Other landmarks to be aware of are visually striking attractions or lands. In Epcot, these might be easy-to-spot World Showcase pavilions like Mexico or Morocco. Knowing that Test Track and Mission: Space are on one side of the park with The Land, The Seas, and Journey Into Imagination on the other can also be helpful.

For Magic Kingdom, knowing the order of the lands and how they are laid out can save a lot of time—the park is basically shaped like a sideways S with Frontierland on the top left, followed by Adventureland, then Liberty Square, Fantasyland, and finally Tomorrowland on the right). Disney’s Hollywood Studios looks complicated on maps, but the easiest way to figure out where you are is to remember Star Wars: Galaxy’s Edge and Toy Story Land are on one side with the Tower of Terror and Rockin’ Roller Coaster on the other.

The trickiest park to navigate remains Disney’s Animal Kingdom, mostly because it is huge. The best way to do so is remember the park is shaped like a giant wheel, with the Tree of Life and Discovery Island as the hub. The “spokes” of the wheel going clockwise starting from bottom-left are the World of Pandora, Africa, Asia, and finally Dinoland U.S.A. With the exception of the entrance Oasis, you can get to any of these corners of the park either by crossing Discovery Island or by following paths along the edge of that wheel.

6. Improve your photography skills

This one is more of a bonus than an essential, but it’s a great time to up your photography skills at Disney parks. Unlimited Photopass downloads are no longer included in some annual passes, and the service continues to remain pricey. It’s easier than ever to take photos thanks to smartphones and digital cameras—where back in the 80’s to 2000’s, we were limited by how much film we had on hand, guests can now take thousands of pictures if they choose.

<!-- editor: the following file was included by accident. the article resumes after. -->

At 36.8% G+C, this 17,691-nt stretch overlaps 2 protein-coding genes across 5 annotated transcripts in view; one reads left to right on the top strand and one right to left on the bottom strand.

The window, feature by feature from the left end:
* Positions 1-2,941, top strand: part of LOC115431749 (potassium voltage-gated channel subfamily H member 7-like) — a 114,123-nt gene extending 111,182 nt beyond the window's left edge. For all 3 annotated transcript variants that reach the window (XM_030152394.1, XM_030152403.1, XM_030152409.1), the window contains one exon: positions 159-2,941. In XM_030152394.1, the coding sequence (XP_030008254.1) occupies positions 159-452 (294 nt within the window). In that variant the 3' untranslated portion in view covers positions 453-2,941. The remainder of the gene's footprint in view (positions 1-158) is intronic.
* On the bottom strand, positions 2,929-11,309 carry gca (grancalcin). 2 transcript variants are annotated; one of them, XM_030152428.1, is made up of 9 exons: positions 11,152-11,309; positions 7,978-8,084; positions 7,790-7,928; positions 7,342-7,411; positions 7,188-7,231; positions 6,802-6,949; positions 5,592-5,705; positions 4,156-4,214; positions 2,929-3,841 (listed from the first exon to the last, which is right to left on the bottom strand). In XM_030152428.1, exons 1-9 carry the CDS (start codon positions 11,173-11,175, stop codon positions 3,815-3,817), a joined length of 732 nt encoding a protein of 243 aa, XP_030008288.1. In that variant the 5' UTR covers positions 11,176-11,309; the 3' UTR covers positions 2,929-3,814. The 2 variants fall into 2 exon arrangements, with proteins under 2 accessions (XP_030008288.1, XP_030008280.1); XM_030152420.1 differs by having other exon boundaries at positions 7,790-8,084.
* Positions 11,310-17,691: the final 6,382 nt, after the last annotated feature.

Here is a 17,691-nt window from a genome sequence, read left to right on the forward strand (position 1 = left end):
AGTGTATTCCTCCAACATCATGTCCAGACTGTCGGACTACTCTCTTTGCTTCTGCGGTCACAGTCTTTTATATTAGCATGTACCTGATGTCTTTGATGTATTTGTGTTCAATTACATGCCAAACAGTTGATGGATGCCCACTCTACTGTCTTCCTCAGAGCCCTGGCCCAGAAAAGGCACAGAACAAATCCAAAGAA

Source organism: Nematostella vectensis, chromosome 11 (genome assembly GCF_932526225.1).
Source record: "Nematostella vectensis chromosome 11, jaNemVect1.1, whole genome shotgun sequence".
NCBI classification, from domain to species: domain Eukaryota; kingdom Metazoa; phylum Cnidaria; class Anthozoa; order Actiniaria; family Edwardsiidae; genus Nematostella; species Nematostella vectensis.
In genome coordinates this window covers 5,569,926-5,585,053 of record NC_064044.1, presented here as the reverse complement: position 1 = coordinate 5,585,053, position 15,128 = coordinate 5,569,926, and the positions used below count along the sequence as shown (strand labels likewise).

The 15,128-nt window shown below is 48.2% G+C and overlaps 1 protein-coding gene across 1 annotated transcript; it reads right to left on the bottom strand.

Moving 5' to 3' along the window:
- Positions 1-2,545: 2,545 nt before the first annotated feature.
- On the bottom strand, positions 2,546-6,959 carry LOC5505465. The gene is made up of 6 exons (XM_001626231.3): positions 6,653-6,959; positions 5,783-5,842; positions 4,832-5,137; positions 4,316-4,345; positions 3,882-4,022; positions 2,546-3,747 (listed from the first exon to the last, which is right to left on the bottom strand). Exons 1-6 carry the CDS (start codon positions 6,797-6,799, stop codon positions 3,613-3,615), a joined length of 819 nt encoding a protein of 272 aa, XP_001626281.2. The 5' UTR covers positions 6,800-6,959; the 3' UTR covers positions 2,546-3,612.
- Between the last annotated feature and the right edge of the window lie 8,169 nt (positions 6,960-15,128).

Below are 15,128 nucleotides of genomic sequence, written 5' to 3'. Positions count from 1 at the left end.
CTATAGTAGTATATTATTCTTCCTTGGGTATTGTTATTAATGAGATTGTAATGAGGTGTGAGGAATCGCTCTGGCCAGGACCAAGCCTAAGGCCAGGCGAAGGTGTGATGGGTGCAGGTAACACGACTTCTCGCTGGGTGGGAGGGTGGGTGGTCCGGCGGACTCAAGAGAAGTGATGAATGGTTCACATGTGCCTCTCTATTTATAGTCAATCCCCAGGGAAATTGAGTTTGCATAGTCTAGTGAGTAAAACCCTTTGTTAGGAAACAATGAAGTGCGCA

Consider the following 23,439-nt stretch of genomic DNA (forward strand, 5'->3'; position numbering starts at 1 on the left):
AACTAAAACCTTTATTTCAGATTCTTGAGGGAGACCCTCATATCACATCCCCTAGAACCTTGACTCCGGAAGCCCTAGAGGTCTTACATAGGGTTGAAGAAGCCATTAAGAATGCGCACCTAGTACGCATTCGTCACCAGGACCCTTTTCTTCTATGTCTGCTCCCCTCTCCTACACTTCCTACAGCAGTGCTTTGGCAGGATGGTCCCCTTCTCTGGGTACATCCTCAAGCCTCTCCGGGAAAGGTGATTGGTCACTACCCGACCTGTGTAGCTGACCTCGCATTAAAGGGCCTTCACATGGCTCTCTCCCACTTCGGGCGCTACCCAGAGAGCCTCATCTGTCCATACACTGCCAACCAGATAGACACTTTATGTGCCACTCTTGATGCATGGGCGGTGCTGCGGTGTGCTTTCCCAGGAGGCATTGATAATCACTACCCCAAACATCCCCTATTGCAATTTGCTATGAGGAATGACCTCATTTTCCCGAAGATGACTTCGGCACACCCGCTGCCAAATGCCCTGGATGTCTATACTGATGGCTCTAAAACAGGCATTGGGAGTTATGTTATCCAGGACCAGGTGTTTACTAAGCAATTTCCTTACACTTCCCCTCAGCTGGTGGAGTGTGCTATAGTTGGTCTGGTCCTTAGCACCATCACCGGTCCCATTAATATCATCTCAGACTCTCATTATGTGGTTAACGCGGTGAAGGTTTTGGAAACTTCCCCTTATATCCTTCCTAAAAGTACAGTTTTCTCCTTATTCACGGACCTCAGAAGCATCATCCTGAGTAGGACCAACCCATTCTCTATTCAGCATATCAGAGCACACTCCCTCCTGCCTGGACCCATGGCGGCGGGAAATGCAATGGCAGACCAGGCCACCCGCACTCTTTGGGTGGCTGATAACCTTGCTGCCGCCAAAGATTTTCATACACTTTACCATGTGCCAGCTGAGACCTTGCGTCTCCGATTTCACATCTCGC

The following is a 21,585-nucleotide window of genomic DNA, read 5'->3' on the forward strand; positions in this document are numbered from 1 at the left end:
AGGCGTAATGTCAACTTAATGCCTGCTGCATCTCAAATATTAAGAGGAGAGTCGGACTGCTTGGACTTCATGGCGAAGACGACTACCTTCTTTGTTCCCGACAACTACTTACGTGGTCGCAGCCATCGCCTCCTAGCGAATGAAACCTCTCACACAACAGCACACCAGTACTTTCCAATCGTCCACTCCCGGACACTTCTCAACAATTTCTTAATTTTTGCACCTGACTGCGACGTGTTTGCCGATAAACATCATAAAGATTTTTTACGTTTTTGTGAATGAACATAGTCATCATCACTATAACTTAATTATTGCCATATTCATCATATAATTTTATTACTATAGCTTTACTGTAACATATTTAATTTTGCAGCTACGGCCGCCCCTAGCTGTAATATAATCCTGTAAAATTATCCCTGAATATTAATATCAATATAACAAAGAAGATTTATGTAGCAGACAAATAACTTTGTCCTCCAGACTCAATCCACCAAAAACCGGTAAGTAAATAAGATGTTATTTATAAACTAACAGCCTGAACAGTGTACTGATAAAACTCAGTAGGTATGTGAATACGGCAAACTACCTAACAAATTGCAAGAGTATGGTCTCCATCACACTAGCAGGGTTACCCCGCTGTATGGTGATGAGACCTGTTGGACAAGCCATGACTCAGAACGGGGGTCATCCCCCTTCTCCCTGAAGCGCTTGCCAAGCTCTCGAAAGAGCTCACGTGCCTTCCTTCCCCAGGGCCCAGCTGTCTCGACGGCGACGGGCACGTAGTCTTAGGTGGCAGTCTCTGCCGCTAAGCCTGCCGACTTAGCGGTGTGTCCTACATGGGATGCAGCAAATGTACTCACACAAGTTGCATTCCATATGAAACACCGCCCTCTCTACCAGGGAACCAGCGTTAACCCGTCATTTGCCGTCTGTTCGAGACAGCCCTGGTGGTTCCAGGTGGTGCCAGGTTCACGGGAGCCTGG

I will make a bold statement—a guest who knows a bit about photography can usually produce a better collection of photos than relying on Photopass photographers alone. Photopass photos can often feel posed and homogenized compared to pictures taken more organically.

Here are a few tips to improve your photography skills:

  • Take more candid photos than posed ones. While posed photos where the family stops and looks at the camera are great, there’s something truly endearing about capturing an unscripted moment with family and friends. Take lots of pictures before members of your party know you’re doing it. If you have to delete a few, no big deal, but you’re likely to capture some great moments being a photo-ninja.